Easy to grow, the apple tree was already known in prehistoric times. Originating in central Asia, the apple was known in ancient Egypt, Greece and Rome where 32 varieties were listed. Very popular in the Middle Ages, it could be found in the orchards of Louis XIV where Quintinie (1624-1691, creator of King Louis XIV’s kitchen garden) grew at least eight varieties. The first settlers brought plants from Normandy to New France. They acclimated quite easily. Today, worldwide, there are over 7,000 varieties.
Marking apples, a technique for the glory of king and fruit
King Louis XIV, the Sun King in his château at Versailles, wanted to eat only foods that were out of the ordinary and that were apart from the foods of common mortals. For him to accept to eat fruit, necessary for his health, a marking technique was used on apples and pears. The choicest fruits were selected at the beginning of summer and bagged. At the end of summer, a sort of mask in the king’s likeness was placed on the fruit. In early autumn, the masks were removed and, the fruit having ripened, there was a green portrait of the king on the fruit, distinguishing it from ordinary produce.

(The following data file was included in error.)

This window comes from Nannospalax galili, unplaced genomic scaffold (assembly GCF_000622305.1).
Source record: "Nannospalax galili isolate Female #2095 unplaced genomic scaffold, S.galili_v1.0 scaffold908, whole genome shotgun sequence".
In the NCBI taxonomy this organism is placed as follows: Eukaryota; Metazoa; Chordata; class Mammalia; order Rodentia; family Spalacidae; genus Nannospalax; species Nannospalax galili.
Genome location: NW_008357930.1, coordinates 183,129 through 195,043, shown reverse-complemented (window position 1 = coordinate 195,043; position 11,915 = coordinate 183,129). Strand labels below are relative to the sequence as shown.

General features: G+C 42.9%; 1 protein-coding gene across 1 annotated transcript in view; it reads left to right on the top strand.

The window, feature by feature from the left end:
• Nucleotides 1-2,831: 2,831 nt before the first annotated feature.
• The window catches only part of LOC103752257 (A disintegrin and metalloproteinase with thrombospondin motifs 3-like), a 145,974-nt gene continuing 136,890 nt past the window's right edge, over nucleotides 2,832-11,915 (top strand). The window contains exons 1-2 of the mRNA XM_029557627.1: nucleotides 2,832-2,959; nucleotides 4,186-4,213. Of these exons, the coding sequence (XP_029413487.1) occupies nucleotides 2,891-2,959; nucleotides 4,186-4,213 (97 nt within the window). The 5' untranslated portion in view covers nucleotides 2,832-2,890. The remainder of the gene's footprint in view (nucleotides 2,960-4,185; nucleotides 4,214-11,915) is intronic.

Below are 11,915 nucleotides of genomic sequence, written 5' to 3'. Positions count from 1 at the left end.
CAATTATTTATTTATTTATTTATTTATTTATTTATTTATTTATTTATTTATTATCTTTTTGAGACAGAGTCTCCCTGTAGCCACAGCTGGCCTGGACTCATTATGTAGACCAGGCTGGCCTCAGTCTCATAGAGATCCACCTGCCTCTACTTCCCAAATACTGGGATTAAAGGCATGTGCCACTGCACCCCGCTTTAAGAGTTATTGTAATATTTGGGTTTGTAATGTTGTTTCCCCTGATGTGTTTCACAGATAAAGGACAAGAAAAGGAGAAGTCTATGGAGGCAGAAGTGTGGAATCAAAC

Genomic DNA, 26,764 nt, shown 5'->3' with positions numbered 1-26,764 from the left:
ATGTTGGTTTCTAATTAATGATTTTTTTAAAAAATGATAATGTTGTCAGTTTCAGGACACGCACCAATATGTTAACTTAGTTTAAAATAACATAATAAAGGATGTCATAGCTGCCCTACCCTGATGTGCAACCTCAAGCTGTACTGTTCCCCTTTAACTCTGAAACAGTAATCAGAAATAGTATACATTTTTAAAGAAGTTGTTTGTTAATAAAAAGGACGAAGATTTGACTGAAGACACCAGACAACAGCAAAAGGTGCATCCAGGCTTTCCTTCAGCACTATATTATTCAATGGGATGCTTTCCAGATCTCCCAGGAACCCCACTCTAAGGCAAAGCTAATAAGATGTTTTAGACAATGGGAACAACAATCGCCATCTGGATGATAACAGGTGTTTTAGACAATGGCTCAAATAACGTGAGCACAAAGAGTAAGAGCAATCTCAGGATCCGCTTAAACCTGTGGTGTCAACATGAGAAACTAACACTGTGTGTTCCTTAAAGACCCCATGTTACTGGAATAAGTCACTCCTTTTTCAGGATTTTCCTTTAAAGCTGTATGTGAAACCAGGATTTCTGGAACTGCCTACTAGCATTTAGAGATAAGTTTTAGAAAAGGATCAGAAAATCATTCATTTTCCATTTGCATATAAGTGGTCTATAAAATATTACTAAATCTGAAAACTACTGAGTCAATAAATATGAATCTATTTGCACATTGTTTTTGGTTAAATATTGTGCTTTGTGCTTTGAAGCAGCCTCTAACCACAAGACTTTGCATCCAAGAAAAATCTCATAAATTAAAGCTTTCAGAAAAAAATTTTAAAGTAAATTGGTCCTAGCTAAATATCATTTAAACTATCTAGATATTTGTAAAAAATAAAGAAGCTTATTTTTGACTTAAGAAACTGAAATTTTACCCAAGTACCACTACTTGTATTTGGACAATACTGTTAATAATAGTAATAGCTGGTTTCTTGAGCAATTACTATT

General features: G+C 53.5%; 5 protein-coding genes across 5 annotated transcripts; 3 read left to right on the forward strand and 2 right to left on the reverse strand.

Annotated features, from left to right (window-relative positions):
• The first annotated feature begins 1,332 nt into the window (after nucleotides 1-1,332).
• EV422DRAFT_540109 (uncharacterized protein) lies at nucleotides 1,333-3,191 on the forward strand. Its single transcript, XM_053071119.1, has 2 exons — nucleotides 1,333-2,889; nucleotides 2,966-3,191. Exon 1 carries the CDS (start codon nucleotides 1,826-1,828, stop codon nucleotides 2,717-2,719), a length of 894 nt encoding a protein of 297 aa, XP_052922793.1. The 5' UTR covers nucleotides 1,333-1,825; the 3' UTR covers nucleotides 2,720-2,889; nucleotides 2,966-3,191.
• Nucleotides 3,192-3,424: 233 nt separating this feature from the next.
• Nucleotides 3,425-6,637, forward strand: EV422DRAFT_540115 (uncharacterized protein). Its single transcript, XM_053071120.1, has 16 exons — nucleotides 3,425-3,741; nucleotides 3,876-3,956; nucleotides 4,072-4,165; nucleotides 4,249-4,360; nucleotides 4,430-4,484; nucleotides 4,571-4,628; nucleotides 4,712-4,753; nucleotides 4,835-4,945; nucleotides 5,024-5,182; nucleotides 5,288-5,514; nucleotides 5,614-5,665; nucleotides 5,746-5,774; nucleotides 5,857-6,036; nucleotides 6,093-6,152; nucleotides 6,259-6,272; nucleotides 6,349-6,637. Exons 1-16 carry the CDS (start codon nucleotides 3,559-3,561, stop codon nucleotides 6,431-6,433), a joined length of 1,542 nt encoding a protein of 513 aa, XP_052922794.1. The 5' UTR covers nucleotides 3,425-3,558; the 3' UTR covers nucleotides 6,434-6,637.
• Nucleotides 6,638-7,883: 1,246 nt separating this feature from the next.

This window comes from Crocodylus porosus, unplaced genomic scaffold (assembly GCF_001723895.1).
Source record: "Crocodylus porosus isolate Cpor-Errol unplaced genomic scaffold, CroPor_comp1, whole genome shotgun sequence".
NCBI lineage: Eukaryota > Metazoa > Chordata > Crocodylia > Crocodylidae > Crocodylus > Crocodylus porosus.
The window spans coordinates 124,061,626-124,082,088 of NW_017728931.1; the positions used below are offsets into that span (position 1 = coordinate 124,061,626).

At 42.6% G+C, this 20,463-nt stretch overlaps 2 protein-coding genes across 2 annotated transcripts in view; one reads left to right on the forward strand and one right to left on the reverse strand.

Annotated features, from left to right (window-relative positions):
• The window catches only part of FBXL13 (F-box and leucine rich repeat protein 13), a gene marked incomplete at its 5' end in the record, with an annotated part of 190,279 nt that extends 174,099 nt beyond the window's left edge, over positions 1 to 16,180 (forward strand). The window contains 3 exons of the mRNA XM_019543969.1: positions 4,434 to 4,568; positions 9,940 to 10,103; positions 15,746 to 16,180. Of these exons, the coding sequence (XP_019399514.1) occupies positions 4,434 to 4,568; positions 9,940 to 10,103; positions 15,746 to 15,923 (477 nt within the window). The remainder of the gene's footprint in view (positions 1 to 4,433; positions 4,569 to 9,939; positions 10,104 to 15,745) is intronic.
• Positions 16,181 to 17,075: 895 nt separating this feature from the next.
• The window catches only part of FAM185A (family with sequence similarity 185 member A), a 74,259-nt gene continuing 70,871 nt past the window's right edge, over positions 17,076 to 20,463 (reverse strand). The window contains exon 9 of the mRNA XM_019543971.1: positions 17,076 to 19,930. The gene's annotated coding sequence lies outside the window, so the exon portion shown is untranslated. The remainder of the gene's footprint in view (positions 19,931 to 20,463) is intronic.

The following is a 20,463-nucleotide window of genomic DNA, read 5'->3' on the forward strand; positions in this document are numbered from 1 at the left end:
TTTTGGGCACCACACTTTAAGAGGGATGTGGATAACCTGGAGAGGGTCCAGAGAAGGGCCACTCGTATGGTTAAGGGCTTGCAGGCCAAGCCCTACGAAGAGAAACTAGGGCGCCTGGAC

The origin of this technique dates from well before the Sun King. Toward the end of the 12th century, the Andalusian Arab agronomist Ibn Al’Awwam mentioned the technique in The Book of Agriculture. Marking apples was also very popular during the 19th and early 20th centuries, as can be seen at international exhibitions. At the time, this technique allowed producers of luxury fruit at Montreuil, near Paris, to face ardent competition from overseas competitors. Today, it is in Asia that marked fruit seem to be fashionable as gifts laden with symbolism, decorative objects, and even gifts to the gods.